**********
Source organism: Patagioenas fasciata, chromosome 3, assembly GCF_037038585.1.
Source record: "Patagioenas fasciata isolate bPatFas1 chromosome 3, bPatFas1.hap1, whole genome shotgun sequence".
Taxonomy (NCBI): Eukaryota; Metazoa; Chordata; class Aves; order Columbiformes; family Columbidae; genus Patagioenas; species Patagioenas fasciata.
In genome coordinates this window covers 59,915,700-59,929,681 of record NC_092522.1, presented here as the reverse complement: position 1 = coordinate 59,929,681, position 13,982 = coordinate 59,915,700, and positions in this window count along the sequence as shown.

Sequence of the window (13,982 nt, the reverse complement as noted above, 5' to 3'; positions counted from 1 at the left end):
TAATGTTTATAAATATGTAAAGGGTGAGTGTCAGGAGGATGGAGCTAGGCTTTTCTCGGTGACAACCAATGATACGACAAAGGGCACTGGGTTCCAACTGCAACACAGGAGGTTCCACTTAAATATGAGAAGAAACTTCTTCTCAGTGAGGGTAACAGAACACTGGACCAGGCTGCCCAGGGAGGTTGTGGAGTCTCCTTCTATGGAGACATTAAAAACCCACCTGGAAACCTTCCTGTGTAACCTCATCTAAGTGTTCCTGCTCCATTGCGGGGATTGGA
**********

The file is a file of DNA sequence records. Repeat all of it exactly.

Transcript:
Source organism: Patagioenas fasciata, chromosome 3, assembly GCF_037038585.1.
Source record: "Patagioenas fasciata isolate bPatFas1 chromosome 3, bPatFas1.hap1, whole genome shotgun sequence".
Taxonomy (NCBI): Eukaryota; Metazoa; Chordata; class Aves; order Columbiformes; family Columbidae; genus Patagioenas; species Patagioenas fasciata.
In genome coordinates this window covers 59,915,700-59,929,681 of record NC_092522.1, presented here as the reverse complement: position 1 = coordinate 59,929,681, position 13,982 = coordinate 59,915,700, and positions in this window count along the sequence as shown.

Sequence of the window (13,982 nt, the reverse complement as noted above, 5' to 3'; positions counted from 1 at the left end):
TAATGTTTATAAATATGTAAAGGGTGAGTGTCAGGAGGATGGAGCTAGGCTTTTCTCGGTGACAACCAATGATACGACAAAGGGCACTGGGTTCCAACTGCAACACAGGAGGTTCCACTTAAATATGAGAAGAAACTTCTTCTCAGTGAGGGTAACAGAACACTGGACCAGGCTGCCCAGGGAGGTTGTGGAGTCTCCTTCTATGGAGACATTAAAAACCCACCTGGAAACCTTCCTGTGTAACCTCATCTAAGTGTTCCTGCTCCATTGCGGGGATTGGA